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The standard of judicial review for actions of the Interstate Commerce Commission in general, and for actions taken by the Commission under the authority of the Esch Act in particular, is well established by prior decisions of the United States Supreme Court The Court does not weigh the evidence introduced before the Commission; it does not inquire into the wisdom of the regulations that the Commission promulgates, and it inquires into the soundness of the reasoning by which the Commission reaches its conclusions only to ascertain that the latter are rationally supported. In judicially reviewing these particular rules promulgated by the Commission, the Court must be alert to the differing standard governing review of the Commission's exercise of its rulemaking authority, on the one hand, and that governing its adjudicatory function, on the other: The Commission's authority to legislate is limited to establishing a reasonable rule. But in establishing a rule of general application, it is not a condition of its validity that there be adduced evidence of its appropriateness in respect to every railroad to which it will be applicable. In this connection, the Commission, like other legislators, may reason from the particular to the general.
Pursuant to the Esch Car Service Act, which empowers the Interstate Commerce Commission to establish "reasonable" rules with respect to railroad car service, the Commission, after investigations and hearings, promulgated rules requiring that railroad freight cars, after being unloaded, be returned in the direction of the lines of the road owning the car, and imposing sanctions for violations thereof. The Commission found that there was a nationwide shortage of freight cars, a principal cause thereof being the operation of the railroads' national carpool system under which cars remained on lines other than those of the owning road for long periods of time, and the Commission concluded that its rules would, in the long run, correct the shortage of freight cars by giving owning roads greater use of their cars and by providing an incentive for the purchase of new equipment. Several shippers and railroads instituted an action in the United States District Court for the Western District of Pennsylvania to enjoin enforcement of the Commission's rules. The three-judge District Court held that the rules were invalid as not meeting the statutory requirement of "reasonableness".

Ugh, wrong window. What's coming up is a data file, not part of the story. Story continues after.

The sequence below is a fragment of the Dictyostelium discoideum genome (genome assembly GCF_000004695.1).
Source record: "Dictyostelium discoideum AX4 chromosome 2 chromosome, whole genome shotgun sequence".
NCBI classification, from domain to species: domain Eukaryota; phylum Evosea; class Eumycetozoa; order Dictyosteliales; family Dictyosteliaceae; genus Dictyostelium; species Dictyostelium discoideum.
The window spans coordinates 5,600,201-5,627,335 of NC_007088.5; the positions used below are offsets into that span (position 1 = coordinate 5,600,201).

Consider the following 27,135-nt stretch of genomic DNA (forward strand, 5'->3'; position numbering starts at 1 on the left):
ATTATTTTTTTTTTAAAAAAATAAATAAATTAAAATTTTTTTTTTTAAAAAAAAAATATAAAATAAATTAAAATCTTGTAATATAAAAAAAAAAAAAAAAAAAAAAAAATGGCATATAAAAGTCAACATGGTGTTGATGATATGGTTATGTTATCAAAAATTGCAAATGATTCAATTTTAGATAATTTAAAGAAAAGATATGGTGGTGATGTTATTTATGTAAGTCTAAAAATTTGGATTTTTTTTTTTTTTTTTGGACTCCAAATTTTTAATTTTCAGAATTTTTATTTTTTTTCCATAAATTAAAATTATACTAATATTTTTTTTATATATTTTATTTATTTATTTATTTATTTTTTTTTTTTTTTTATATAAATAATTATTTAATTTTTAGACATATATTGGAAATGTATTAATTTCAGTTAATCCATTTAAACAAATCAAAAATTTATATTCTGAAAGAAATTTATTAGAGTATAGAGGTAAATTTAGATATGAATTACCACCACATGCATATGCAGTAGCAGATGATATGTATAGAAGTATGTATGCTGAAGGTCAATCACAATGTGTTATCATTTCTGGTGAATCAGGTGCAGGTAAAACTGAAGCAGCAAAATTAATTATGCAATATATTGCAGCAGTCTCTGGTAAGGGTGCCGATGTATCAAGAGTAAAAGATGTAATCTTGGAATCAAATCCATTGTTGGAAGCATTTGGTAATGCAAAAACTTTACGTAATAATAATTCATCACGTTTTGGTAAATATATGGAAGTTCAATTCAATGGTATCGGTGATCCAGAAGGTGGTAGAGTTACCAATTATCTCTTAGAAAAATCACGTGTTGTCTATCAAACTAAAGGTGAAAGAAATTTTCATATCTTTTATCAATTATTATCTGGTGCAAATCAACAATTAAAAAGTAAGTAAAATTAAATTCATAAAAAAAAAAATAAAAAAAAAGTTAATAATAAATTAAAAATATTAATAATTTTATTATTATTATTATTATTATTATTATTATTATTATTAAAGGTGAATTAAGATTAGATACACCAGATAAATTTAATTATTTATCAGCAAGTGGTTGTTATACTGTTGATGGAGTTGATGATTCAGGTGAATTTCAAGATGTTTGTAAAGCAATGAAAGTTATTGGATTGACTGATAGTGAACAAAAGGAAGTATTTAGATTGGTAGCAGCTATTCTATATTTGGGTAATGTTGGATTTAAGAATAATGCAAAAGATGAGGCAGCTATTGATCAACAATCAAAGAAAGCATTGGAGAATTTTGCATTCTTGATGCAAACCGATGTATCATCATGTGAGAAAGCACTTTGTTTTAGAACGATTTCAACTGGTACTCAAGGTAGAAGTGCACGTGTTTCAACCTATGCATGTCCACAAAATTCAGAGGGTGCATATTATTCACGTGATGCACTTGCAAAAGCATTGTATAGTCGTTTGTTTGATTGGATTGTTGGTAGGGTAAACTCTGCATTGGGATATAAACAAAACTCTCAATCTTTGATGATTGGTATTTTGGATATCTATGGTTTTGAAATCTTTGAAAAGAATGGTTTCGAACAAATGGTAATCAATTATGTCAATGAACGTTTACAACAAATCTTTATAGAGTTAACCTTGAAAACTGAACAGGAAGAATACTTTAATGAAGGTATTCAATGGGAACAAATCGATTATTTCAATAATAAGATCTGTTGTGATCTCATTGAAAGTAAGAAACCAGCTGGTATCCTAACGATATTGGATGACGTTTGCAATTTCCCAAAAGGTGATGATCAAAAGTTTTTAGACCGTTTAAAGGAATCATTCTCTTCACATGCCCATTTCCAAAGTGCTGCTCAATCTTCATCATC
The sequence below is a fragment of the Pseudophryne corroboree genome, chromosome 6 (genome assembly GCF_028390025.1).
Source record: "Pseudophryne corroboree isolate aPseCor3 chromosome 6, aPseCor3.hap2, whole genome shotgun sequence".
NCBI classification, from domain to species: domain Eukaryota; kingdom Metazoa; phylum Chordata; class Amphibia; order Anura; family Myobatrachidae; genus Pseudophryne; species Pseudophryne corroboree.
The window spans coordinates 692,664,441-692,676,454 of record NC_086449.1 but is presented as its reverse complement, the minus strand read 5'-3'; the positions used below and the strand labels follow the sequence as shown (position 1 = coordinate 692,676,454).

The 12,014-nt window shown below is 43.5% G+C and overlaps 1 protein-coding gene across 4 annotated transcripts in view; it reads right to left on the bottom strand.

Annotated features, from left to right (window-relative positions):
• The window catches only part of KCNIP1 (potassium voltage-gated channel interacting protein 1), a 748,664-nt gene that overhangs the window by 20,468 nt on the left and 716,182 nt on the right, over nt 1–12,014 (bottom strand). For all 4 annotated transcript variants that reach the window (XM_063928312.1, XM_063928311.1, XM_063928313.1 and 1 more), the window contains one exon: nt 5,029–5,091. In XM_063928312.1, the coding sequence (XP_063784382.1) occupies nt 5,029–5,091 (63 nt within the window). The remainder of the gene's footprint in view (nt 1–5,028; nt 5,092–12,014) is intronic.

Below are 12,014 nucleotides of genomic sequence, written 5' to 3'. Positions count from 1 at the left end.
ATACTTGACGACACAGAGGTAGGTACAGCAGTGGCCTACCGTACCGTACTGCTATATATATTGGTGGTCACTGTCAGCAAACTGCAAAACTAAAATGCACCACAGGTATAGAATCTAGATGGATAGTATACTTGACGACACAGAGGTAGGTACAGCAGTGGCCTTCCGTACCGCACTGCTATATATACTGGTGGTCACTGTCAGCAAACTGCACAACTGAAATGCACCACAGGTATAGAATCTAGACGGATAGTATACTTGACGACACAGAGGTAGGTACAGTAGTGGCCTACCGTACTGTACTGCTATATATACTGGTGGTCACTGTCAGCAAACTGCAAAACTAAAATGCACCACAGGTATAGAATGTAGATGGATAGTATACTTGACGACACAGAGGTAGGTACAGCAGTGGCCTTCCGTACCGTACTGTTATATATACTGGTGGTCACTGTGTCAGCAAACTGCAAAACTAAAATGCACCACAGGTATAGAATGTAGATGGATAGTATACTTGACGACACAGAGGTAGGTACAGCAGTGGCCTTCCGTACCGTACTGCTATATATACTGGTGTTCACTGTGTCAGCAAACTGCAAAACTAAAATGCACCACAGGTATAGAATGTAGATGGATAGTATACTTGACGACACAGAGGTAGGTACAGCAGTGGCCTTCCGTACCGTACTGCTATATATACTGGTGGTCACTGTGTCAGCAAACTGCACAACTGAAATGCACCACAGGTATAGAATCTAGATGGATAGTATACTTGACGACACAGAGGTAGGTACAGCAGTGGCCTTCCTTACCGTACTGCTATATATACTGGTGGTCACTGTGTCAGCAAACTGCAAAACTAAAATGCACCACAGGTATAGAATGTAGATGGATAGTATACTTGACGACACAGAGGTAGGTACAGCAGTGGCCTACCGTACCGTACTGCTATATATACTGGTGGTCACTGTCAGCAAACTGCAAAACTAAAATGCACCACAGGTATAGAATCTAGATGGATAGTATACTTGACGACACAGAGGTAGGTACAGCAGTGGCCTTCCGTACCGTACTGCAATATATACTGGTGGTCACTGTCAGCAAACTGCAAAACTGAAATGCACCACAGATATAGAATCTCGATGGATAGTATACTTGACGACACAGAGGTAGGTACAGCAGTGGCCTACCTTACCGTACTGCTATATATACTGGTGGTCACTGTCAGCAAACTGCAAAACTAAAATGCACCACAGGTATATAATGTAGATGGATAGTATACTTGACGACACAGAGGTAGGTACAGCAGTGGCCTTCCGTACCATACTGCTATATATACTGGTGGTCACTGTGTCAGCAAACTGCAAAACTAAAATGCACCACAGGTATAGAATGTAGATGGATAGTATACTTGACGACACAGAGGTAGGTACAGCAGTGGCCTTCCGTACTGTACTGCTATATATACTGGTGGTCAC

Was the Commission's action in promulgating the car-service rules substantively authorized by the Esch Act and procedurally acceptable under the Administrative Procedure Act, 5 U.S.C.S. § 551 et seq.?
Upholding the Commission's authority to issue the car-service rules, the Court stated that the Commission's finding of an inadequate freight car supply to service shippers was supported by substantial evidence. The Court held that there was sufficient relationship between the Commission's conclusions and the factual bases in the record upon which it relied to substantively support this exercise of its authority under the Esch Act. The Court concluded that the Commission's action in promulgating these rules was substantively authorized by the Esch Act and procedurally acceptable under the Administrative Procedure Act, 5 U.S.C.S. § 551 et seq.